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April 1, 2022

A Closer Look: Annual Bluegrass Weevil Growth Stages and Scouting

Multiple growth stages and weather can make predicting and tracking ABW progress trickyABW photo for blog_BenMcGrawPenn.St


The annual bluegrass weevil (Listronotus maculicollis) is a major pest of concern for those managing annual bluegrass (Poa annua) as a desired turf.  Like any insect, ABWs have multiple growth stages largely dependent on temperatures over time which can make keeping tabs on them difficult from one year to the next.

  • Growth Stages: Adults typically spend the winter in taller grass or leaf litter in wooded areas, and begin migrating on foot towards the shorter grass where they will congregate, mate, and lay eggs. Once hatched, the first larval stage (L1) enters turf stems where it will feed internally until it emerges at stage L2.5 - L3 to feed externally.  Most of the damage occurs from L4 and L5 larval stages before they pupate and emerge as a second wave of adults.  This entire progression may take more than 10 weeks from start to finish, and effective IPM product options are largely dependent on where the majority of the ABWs are in their development. 


  • Indicator Plants: Since ABWs are small and most of the growth stages are hidden, a number of more obvious plant indicators that typically coincide with critical timings have been adopted to help keep tabs on where the ABWs are likely to be in their cycle.  Forsythia, a common landscape plant, can be used to estimate 2 of these critical periods.  Adult emergence from their overwintering areas typically coincides with full bloom, and by the time blooms are fading and leaves are developing (50% bloom/50% leaves), ABW adults are usually at their peak in the short turf areas.  Medium (L2.5-L3) larvae emerge to feed externally around the time when Catawba rhododendrons are in full bloom.  This plant can be thought of as a “last chance” reminder that damage is likely to become evident soon if ABW have not been prevented.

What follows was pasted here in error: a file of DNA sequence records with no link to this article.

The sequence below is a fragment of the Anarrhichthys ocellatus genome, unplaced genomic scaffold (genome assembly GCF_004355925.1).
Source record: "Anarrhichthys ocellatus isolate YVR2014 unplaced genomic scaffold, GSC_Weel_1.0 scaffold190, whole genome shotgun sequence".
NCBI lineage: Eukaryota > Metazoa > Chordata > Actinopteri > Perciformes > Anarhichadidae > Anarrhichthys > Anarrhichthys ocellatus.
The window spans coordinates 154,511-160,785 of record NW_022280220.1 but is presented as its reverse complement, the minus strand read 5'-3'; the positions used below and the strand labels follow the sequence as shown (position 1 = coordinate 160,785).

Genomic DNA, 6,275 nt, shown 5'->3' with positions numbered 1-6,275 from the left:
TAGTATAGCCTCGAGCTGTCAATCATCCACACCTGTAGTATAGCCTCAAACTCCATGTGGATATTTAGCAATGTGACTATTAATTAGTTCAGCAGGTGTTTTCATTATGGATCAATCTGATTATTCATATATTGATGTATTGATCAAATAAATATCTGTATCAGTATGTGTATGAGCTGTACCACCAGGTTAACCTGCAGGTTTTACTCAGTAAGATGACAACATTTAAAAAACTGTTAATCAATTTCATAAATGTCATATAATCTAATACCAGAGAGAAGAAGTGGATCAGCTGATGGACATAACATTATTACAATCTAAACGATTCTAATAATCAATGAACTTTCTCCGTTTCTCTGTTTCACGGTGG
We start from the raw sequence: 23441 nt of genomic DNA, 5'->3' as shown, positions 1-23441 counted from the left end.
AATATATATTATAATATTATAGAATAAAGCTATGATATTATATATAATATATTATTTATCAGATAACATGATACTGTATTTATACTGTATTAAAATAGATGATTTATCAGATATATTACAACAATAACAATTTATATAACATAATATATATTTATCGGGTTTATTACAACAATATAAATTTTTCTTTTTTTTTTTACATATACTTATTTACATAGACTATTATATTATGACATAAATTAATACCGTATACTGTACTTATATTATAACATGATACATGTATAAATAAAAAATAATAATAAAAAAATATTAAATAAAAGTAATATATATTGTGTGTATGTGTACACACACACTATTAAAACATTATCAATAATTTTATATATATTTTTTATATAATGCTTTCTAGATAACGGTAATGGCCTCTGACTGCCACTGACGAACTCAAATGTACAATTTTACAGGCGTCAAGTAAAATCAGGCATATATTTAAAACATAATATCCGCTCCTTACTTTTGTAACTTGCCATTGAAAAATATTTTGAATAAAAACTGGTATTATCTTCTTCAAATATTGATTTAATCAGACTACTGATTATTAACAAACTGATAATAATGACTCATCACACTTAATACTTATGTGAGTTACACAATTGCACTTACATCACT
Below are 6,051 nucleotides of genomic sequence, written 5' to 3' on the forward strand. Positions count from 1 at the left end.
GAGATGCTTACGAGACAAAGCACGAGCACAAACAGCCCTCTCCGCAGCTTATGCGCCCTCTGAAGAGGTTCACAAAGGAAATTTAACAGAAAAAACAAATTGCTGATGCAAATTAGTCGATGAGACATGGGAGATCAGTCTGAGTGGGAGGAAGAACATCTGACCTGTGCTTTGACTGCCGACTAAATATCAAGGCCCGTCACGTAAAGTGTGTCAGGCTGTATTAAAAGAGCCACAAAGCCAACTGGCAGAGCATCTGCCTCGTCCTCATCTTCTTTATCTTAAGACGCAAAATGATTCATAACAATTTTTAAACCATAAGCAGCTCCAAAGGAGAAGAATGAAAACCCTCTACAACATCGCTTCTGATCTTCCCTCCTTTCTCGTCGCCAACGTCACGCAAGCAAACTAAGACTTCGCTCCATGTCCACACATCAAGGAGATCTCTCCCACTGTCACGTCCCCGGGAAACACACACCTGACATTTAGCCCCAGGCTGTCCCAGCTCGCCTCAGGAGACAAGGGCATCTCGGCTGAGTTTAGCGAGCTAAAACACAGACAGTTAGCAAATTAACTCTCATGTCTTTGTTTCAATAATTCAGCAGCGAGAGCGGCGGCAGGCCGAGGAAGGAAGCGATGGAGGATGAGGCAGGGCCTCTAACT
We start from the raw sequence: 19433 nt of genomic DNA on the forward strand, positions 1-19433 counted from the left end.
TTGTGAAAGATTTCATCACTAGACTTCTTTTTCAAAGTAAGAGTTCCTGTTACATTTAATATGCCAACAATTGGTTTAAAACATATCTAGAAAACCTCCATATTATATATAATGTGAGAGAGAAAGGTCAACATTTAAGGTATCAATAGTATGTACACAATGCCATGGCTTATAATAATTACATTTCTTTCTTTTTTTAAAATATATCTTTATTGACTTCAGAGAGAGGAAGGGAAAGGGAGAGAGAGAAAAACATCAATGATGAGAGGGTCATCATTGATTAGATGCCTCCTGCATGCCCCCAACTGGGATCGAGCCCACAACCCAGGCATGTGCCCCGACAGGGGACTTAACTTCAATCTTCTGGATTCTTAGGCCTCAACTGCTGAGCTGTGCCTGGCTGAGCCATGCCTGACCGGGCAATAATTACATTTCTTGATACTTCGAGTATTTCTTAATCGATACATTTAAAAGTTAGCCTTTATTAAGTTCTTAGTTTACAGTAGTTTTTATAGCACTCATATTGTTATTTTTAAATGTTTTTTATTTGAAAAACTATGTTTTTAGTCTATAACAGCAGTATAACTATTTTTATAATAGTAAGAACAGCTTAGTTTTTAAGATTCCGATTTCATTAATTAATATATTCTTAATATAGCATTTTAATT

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  • Scouting: Scouting for adults can be as simple as checking green and tee mower catch baskets for their presence, as they are often swept up by reels.  Vacuum sampling and soap flushes will also pull adults from higher turf such as fairways.  Pitfall traps placed between overwintering areas and maintained turf areas can gauge when the peak of adult migration has occurred.  Pulling some small plugs and closely inspecting them may reveal external-feeding larvae, but breaking them up and submerging in a saturated salt water solution will float even internal-feeding larvae to the surface after an hour.  In any of these techniques, keeping records of counts by each method and area will allow for tracking progress and/or assessing the IPM efforts already applied.


  • Growing Degree Days (GDD): More and more turf pest and maintenance issues are being tracked and predicted by use of GDD-based models, and ABW are no exception.  GDD tracks the relative accumulation of time over which temperatures are above a baseline.  This GDD figure can be used to establish a range over which a certain developmental landmark can be predicted to occur.  A number of state extension services provide GDD data and trackers for free, and site-specific tracking can also be monitored with weather stations. According to Cornell University, ABW developmental stages typically occur in the following base-50 GDD ranges:
    • Adult Peak Migration: 110-120 GDD50F
    • Eggs/Small Internal-Feeding Larvae: ~ 175 GDD50F
    • Larvae Emerging from Stems: ~ 350 GDD50F


  • Consultants and Networks: Timely updates for ABW season can be found online from a number of manufacturer and state extension trackers, blogs, email lists, and social media posts.  Some are broad and others can be tailored for more specific regions.  There are also some very knowledgeable independent consultants that can even perform on-site assessments and help custom tailor your ABW program.  Perhaps the best way to keep a finger on the ABW pulse for your course is to incorporate an ‘All of the above” approach to help ensure staying several steps ahead of this most damaging insect pest in the NE golf industry.

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Disease watch series_April_North  

Ian Rodriguez, Ph.D.

Ian Rodriguez Technical Service Manager Quali-Pro

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